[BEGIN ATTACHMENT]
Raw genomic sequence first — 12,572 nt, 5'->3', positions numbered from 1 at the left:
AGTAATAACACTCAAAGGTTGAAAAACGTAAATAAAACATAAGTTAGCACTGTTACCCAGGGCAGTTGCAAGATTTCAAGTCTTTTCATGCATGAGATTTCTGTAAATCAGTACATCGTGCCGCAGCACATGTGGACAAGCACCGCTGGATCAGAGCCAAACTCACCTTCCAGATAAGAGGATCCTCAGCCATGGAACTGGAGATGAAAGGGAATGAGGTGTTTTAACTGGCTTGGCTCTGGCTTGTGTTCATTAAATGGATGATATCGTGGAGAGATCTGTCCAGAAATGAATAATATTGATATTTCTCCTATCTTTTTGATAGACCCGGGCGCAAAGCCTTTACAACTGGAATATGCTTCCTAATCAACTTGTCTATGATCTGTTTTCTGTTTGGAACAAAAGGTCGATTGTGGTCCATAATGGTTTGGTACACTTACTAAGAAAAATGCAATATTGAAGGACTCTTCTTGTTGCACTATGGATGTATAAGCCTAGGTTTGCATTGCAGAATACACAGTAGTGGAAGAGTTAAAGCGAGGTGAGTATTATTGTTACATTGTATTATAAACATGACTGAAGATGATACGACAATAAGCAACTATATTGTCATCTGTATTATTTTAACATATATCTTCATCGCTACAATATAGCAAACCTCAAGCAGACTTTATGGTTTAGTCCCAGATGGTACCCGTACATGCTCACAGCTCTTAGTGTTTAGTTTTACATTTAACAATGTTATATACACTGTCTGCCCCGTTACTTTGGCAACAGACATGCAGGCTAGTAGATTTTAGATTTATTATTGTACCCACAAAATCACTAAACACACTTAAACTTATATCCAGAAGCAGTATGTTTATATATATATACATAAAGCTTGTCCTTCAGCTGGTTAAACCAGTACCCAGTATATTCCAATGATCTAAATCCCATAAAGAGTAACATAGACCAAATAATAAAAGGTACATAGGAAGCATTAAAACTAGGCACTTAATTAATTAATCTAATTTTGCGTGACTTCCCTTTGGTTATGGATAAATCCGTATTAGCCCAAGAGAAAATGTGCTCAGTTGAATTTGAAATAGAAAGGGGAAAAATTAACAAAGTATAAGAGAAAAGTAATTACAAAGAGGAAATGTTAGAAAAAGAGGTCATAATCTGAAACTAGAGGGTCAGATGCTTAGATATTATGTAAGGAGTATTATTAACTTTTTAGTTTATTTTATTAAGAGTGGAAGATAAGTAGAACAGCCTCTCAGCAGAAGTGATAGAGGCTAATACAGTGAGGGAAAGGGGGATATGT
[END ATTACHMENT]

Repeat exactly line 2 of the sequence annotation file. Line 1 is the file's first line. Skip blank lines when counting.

AGTAATAACACTCAAAGGTTGAAAAACGTAAATAAAACATAAGTTAGCACTGTTACCCAGGGCAGTTGCAAGATTTCAAGTCTTTTCATGCATGAGATTTCTGTAAATCAGTACATCGTGCCGCAGCACATGTGGACAAGCACCGCTGGATCAGAGCCAAACTCACCTTCCAGATAAGAGGATCCTCAGCCATGGAACTGGAGATGAAAGGGAATGAGGTGTTTTAACTGGCTTGGCTCTGGCTTGTGTTCATTAAATGGATGATATCGTGGAGAGATCTGTCCAGAAATGAATAATATTGATATTTCTCCTATCTTTTTGATAGACCCGGGCGCAAAGCCTTTACAACTGGAATATGCTTCCTAATCAACTTGTCTATGATCTGTTTTCTGTTTGGAACAAAAGGTCGATTGTGGTCCATAATGGTTTGGTACACTTACTAAGAAAAATGCAATATTGAAGGACTCTTCTTGTTGCACTATGGATGTATAAGCCTAGGTTTGCATTGCAGAATACACAGTAGTGGAAGAGTTAAAGCGAGGTGAGTATTATTGTTACATTGTATTATAAACATGACTGAAGATGATACGACAATAAGCAACTATATTGTCATCTGTATTATTTTAACATATATCTTCATCGCTACAATATAGCAAACCTCAAGCAGACTTTATGGTTTAGTCCCAGATGGTACCCGTACATGCTCACAGCTCTTAGTGTTTAGTTTTACATTTAACAATGTTATATACACTGTCTGCCCCGTTACTTTGGCAACAGACATGCAGGCTAGTAGATTTTAGATTTATTATTGTACCCACAAAATCACTAAACACACTTAAACTTATATCCAGAAGCAGTATGTTTATATATATATACATAAAGCTTGTCCTTCAGCTGGTTAAACCAGTACCCAGTATATTCCAATGATCTAAATCCCATAAAGAGTAACATAGACCAAATAATAAAAGGTACATAGGAAGCATTAAAACTAGGCACTTAATTAATTAATCTAATTTTGCGTGACTTCCCTTTGGTTATGGATAAATCCGTATTAGCCCAAGAGAAAATGTGCTCAGTTGAATTTGAAATAGAAAGGGGAAAAATTAACAAAGTATAAGAGAAAAGTAATTACAAAGAGGAAATGTTAGAAAAAGAGGTCATAATCTGAAACTAGAGGGTCAGATGCTTAGATATTATGTAAGGAGTATTATTAACTTTTTAGTTTATTTTATTAAGAGTGGAAGATAAGTAGAACAGCCTCTCAGCAGAAGTGATAGAGGCTAATACAGTGAGGGAAAGGGGGATATGT